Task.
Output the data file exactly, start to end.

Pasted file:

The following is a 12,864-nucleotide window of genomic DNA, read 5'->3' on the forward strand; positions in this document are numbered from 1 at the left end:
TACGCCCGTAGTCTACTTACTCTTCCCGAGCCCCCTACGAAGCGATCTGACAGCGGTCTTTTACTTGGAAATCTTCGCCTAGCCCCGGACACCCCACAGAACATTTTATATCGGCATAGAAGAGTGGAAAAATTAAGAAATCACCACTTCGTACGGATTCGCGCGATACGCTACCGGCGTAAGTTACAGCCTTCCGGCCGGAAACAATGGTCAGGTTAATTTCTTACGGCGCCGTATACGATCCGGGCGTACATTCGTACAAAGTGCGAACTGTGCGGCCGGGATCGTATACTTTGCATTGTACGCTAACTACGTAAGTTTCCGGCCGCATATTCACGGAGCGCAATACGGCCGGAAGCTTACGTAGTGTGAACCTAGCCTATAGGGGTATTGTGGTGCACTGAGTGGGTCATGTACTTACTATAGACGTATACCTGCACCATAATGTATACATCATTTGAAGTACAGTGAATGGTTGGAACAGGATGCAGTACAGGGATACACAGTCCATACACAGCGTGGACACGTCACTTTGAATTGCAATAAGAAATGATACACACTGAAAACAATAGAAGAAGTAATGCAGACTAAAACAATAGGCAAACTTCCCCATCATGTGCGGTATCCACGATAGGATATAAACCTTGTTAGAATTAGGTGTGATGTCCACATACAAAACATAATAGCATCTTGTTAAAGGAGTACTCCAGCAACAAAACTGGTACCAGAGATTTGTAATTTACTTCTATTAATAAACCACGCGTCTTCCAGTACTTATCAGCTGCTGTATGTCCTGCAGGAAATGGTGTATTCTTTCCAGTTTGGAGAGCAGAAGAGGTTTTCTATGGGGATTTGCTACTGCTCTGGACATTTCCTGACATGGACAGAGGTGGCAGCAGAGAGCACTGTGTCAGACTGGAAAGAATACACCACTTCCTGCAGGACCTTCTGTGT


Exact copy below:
The following is a 12,864-nucleotide window of genomic DNA, read 5'->3' on the forward strand; positions in this document are numbered from 1 at the left end:
TACGCCCGTAGTCTACTTACTCTTCCCGAGCCCCCTACGAAGCGATCTGACAGCGGTCTTTTACTTGGAAATCTTCGCCTAGCCCCGGACACCCCACAGAACATTTTATATCGGCATAGAAGAGTGGAAAAATTAAGAAATCACCACTTCGTACGGATTCGCGCGATACGCTACCGGCGTAAGTTACAGCCTTCCGGCCGGAAACAATGGTCAGGTTAATTTCTTACGGCGCCGTATACGATCCGGGCGTACATTCGTACAAAGTGCGAACTGTGCGGCCGGGATCGTATACTTTGCATTGTACGCTAACTACGTAAGTTTCCGGCCGCATATTCACGGAGCGCAATACGGCCGGAAGCTTACGTAGTGTGAACCTAGCCTATAGGGGTATTGTGGTGCACTGAGTGGGTCATGTACTTACTATAGACGTATACCTGCACCATAATGTATACATCATTTGAAGTACAGTGAATGGTTGGAACAGGATGCAGTACAGGGATACACAGTCCATACACAGCGTGGACACGTCACTTTGAATTGCAATAAGAAATGATACACACTGAAAACAATAGAAGAAGTAATGCAGACTAAAACAATAGGCAAACTTCCCCATCATGTGCGGTATCCACGATAGGATATAAACCTTGTTAGAATTAGGTGTGATGTCCACATACAAAACATAATAGCATCTTGTTAAAGGAGTACTCCAGCAACAAAACTGGTACCAGAGATTTGTAATTTACTTCTATTAATAAACCACGCGTCTTCCAGTACTTATCAGCTGCTGTATGTCCTGCAGGAAATGGTGTATTCTTTCCAGTTTGGAGAGCAGAAGAGGTTTTCTATGGGGATTTGCTACTGCTCTGGACATTTCCTGACATGGACAGAGGTGGCAGCAGAGAGCACTGTGTCAGACTGGAAAGAATACACCACTTCCTGCAGGACCTTCTGTGT